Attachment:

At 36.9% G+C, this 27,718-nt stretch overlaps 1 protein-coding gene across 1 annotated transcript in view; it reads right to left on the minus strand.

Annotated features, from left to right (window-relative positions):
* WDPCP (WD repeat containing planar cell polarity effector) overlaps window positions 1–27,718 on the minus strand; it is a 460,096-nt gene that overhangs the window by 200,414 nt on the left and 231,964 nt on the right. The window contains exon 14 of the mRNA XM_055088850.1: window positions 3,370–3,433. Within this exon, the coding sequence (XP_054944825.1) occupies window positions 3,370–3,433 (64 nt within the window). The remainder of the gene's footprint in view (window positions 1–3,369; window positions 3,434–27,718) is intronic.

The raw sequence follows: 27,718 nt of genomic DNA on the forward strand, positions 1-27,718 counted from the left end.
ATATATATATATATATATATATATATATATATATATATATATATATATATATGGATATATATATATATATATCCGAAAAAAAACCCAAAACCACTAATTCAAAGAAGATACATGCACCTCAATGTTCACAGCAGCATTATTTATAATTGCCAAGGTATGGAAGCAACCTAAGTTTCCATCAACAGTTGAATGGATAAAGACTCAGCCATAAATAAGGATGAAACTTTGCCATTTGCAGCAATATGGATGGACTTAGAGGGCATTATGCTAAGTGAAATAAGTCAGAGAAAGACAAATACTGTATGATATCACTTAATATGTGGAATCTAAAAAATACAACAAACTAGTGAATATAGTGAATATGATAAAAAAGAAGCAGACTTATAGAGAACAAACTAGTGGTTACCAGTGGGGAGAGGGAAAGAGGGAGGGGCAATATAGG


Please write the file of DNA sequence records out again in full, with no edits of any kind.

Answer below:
At 36.9% G+C, this 27,718-nt stretch overlaps 1 protein-coding gene across 1 annotated transcript in view; it reads right to left on the minus strand.

Annotated features, from left to right (window-relative positions):
* WDPCP (WD repeat containing planar cell polarity effector) overlaps window positions 1–27,718 on the minus strand; it is a 460,096-nt gene that overhangs the window by 200,414 nt on the left and 231,964 nt on the right. The window contains exon 14 of the mRNA XM_055088850.1: window positions 3,370–3,433. Within this exon, the coding sequence (XP_054944825.1) occupies window positions 3,370–3,433 (64 nt within the window). The remainder of the gene's footprint in view (window positions 1–3,369; window positions 3,434–27,718) is intronic.

The raw sequence follows: 27,718 nt of genomic DNA on the forward strand, positions 1-27,718 counted from the left end.
ATATATATATATATATATATATATATATATATATATATATATATATATATATGGATATATATATATATATATCCGAAAAAAAACCCAAAACCACTAATTCAAAGAAGATACATGCACCTCAATGTTCACAGCAGCATTATTTATAATTGCCAAGGTATGGAAGCAACCTAAGTTTCCATCAACAGTTGAATGGATAAAGACTCAGCCATAAATAAGGATGAAACTTTGCCATTTGCAGCAATATGGATGGACTTAGAGGGCATTATGCTAAGTGAAATAAGTCAGAGAAAGACAAATACTGTATGATATCACTTAATATGTGGAATCTAAAAAATACAACAAACTAGTGAATATAGTGAATATGATAAAAAAGAAGCAGACTTATAGAGAACAAACTAGTGGTTACCAGTGGGGAGAGGGAAAGAGGGAGGGGCAATATAGG